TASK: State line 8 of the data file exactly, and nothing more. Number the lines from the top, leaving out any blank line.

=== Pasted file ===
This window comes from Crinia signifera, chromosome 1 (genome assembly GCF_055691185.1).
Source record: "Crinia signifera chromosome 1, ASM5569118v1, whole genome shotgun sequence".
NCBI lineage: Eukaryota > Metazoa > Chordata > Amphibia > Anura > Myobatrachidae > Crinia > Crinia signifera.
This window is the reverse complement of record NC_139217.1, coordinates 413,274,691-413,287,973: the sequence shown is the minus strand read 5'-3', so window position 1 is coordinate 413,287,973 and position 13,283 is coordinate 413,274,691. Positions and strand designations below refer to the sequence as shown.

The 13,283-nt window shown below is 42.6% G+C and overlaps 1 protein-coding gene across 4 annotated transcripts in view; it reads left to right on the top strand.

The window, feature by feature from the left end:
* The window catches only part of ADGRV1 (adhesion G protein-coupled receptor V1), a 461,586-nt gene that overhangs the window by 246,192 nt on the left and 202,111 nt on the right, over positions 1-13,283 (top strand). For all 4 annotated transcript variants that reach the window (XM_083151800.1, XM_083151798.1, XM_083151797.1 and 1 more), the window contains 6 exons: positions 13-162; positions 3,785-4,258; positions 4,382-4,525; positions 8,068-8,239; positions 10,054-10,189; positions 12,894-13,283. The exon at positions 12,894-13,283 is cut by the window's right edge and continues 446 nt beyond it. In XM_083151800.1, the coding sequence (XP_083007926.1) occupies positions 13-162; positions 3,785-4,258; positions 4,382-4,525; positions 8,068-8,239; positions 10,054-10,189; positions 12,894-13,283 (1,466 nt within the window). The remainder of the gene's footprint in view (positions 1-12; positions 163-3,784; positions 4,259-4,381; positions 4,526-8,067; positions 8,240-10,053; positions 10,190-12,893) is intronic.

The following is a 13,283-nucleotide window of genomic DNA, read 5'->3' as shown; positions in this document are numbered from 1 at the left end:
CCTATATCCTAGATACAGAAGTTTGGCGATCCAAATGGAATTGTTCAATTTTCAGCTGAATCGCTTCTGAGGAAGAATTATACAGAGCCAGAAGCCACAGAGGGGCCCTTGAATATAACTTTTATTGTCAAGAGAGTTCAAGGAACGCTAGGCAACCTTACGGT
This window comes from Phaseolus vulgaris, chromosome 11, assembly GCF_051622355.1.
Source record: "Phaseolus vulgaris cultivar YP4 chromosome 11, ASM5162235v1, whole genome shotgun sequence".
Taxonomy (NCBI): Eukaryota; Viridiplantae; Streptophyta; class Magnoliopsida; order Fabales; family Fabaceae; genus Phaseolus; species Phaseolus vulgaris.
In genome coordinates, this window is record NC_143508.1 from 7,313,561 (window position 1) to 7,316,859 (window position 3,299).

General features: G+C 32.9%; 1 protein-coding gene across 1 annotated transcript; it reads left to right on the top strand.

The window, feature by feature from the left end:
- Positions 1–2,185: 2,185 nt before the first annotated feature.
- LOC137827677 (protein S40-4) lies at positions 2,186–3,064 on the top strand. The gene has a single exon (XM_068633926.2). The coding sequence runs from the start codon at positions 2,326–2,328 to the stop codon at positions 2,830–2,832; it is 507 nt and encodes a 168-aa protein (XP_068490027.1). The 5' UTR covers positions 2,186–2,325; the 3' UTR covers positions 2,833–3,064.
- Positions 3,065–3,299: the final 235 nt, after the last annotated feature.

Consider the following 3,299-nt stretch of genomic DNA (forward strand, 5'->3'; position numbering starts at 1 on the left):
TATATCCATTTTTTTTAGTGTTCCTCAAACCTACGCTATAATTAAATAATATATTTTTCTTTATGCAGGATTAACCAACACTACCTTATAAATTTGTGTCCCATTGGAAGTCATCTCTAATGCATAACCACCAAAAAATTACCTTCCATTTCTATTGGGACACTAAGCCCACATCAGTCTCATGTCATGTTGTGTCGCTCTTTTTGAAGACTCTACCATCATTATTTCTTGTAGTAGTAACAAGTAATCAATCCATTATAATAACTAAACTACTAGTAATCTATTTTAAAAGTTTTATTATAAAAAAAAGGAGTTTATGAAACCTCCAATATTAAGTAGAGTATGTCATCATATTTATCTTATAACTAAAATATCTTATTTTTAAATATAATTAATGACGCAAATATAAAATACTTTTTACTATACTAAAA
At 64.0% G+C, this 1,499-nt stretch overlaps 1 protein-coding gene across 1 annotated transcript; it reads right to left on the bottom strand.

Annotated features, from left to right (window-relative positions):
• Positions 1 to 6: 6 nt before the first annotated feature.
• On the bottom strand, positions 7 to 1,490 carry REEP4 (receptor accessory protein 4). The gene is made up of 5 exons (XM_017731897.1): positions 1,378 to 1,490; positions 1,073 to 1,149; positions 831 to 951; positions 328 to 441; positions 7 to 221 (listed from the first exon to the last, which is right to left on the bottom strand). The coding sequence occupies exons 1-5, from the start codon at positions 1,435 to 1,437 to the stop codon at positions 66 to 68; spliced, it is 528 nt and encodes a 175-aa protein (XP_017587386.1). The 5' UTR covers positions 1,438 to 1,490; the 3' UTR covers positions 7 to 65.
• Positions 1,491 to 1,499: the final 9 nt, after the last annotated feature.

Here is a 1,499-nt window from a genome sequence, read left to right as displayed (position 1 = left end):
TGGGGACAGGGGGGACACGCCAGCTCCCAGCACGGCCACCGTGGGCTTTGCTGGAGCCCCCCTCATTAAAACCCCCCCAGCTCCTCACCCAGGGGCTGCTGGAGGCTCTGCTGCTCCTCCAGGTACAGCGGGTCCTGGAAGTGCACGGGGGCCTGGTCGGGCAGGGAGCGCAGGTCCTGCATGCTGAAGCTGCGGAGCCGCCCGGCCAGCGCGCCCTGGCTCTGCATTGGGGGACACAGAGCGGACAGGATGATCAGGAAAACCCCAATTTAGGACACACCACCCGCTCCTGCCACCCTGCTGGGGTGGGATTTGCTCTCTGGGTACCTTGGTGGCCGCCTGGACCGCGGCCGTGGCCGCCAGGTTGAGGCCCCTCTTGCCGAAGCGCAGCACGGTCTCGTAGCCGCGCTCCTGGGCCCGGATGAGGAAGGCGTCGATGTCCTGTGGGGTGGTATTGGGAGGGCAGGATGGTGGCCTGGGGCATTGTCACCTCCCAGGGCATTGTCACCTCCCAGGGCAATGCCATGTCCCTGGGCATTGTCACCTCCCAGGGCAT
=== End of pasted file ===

The following is a 13,283-nucleotide window of genomic DNA, read 5'->3' as shown; positions in this document are numbered from 1 at the left end: